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Monday, December 2, 2019


Map of Superfund sites as of October 2013. Red indicates currently on final National Priority List, yellow is proposed, green is deleted (usually meaning having been cleaned up).
William Ruckelshaus, a big-time government bureaucrat, passed away a few days ago. He came to fame heading the EPA. Reading the Wikipedia article about him, I came across this quote:
I've had an awful lot of jobs in my lifetime, and in moving from one to another, have had the opportunity to think about what makes them worthwhile. I've concluded there are four important criteria: interest, excitement, challenge, and fulfillment. I've never worked anywhere where I could find all four to quite the same extent as at EPA. I can find interest, challenge, and excitement as [board chair of a company]. I do have an interesting job. But it is tough to find the same degree of fulfillment I found in the government. At EPA, you work for a cause that is beyond self-interest and larger than the goals people normally pursue. You're not there for the money, you're there for something beyond yourself.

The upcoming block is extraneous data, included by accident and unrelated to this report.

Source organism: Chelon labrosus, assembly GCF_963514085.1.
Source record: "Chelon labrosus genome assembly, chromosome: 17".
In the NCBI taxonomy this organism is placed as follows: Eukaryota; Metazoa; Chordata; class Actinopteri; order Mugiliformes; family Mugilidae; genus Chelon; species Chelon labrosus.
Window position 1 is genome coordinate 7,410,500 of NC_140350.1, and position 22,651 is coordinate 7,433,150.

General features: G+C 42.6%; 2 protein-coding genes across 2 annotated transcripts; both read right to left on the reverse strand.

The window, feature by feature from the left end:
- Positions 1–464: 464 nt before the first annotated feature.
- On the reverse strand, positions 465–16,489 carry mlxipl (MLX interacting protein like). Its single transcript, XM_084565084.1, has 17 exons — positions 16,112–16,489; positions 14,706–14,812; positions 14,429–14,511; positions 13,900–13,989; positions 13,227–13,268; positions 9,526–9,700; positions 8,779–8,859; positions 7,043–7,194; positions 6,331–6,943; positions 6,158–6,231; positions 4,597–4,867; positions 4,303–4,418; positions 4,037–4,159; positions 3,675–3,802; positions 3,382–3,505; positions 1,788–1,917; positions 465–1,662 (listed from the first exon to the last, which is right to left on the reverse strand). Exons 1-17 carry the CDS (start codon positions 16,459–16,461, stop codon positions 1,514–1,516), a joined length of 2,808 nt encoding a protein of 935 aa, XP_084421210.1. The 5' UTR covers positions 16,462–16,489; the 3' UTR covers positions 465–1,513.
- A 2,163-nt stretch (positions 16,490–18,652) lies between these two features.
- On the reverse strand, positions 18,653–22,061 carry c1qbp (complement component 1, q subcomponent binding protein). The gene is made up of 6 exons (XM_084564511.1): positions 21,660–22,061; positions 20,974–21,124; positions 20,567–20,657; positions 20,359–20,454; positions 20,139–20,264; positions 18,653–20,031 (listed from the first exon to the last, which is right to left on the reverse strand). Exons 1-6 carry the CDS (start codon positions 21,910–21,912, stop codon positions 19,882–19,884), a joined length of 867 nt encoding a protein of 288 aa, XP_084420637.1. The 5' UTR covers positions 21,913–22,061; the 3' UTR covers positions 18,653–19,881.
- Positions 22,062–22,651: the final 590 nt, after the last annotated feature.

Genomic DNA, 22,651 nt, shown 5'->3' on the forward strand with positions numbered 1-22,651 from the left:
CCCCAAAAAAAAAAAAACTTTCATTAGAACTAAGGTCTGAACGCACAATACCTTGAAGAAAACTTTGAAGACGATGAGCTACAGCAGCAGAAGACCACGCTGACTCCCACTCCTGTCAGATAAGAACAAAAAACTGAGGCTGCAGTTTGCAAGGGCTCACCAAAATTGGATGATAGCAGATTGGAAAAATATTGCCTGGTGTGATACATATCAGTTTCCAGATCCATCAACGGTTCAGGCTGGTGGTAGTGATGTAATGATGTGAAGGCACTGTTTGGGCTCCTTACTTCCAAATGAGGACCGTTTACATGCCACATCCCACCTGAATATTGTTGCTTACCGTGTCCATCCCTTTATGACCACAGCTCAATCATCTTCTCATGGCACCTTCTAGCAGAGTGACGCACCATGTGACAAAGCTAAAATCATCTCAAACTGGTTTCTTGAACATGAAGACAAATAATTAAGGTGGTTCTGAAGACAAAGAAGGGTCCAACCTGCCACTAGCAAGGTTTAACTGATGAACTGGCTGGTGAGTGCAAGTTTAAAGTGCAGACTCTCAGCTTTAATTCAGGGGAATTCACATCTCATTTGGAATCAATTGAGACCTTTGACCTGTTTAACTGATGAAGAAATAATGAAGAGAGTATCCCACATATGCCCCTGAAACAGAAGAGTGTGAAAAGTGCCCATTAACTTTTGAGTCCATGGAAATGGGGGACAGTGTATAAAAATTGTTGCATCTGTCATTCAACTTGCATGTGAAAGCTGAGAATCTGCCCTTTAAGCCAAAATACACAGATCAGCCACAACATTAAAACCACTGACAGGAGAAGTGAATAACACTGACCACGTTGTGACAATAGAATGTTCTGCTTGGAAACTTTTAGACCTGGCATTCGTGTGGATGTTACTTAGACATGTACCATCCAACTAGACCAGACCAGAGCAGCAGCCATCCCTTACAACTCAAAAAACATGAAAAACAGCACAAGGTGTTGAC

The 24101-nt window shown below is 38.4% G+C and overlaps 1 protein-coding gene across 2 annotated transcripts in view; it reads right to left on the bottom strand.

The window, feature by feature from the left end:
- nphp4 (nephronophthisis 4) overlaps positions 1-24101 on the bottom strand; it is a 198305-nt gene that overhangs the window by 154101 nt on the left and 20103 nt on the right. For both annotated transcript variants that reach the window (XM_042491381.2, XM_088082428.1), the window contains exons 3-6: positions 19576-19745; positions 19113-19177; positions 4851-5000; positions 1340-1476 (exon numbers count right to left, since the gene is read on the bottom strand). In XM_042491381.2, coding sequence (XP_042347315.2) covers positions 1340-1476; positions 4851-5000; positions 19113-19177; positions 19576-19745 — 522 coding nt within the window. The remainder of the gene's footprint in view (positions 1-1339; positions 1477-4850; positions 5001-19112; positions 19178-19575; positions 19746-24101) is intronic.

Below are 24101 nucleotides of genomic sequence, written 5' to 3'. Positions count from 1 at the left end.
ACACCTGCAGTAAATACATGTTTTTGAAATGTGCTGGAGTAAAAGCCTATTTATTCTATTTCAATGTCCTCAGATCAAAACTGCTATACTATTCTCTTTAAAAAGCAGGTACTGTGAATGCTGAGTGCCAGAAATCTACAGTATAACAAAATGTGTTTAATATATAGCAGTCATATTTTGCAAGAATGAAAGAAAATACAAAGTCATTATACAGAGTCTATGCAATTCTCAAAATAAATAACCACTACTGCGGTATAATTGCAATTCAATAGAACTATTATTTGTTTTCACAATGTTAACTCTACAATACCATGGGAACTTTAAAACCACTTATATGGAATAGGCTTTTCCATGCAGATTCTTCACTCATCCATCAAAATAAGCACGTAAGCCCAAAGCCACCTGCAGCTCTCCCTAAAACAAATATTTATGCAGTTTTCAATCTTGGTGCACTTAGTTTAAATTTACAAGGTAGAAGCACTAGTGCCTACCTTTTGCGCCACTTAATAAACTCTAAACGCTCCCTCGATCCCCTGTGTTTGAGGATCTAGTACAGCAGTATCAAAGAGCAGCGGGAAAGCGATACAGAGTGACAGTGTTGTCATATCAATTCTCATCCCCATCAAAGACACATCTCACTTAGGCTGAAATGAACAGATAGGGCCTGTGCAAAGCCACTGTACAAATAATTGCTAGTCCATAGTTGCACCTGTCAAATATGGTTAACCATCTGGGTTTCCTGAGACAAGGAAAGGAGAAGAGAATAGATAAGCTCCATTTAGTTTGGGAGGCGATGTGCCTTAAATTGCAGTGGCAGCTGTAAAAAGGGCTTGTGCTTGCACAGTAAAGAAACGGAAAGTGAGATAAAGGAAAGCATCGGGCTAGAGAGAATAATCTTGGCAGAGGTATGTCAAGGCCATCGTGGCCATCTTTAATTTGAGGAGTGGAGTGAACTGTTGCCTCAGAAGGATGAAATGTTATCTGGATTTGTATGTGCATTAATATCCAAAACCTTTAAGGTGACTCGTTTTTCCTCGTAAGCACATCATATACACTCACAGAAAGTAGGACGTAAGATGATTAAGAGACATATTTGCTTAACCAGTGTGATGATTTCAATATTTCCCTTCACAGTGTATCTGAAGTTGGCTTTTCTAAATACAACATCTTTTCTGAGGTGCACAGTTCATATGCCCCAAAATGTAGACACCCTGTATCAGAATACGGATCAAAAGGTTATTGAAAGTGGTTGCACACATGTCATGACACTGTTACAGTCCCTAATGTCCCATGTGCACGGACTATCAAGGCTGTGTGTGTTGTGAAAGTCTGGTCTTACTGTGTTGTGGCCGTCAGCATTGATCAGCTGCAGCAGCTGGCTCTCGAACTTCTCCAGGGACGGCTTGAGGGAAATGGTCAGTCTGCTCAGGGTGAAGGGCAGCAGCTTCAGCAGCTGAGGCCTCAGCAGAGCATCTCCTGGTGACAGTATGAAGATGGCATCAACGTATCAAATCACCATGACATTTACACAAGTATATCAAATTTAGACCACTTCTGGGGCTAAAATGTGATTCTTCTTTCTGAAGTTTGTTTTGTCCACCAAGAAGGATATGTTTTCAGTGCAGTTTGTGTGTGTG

At first, I thought this was great. His description of what makes a job worthwhile is spot on. And in general, I think the EPA is a good idea. Too many people were dumping really nasty shit all over the place. But when you start getting into cases, well, it gets a little fuzzy as to just what is 'nasty'.

He banned DDT, which I thought was good. Then I read that he thought global warming was a real problem and I realized that belief is double edged sword. If you believe in a cause, you will fight for it, regardless of whether your cause has merit or not. Of course, the deciding whether a cause has merit or not is also generally a matter of belief.

I try to avoid the global warming issue because the discussion has become completely political. The fight is now between true believers on both sides. I doubt you could find a set of data that both sides would agree on. I suspect that people are arguing about this issue, not because this issue is of paramount importance, but because people like to fight and since we aren't engaged in a great big military conflict (also known as war), they look around for lesser issues to fight about.

Via Indy Tom

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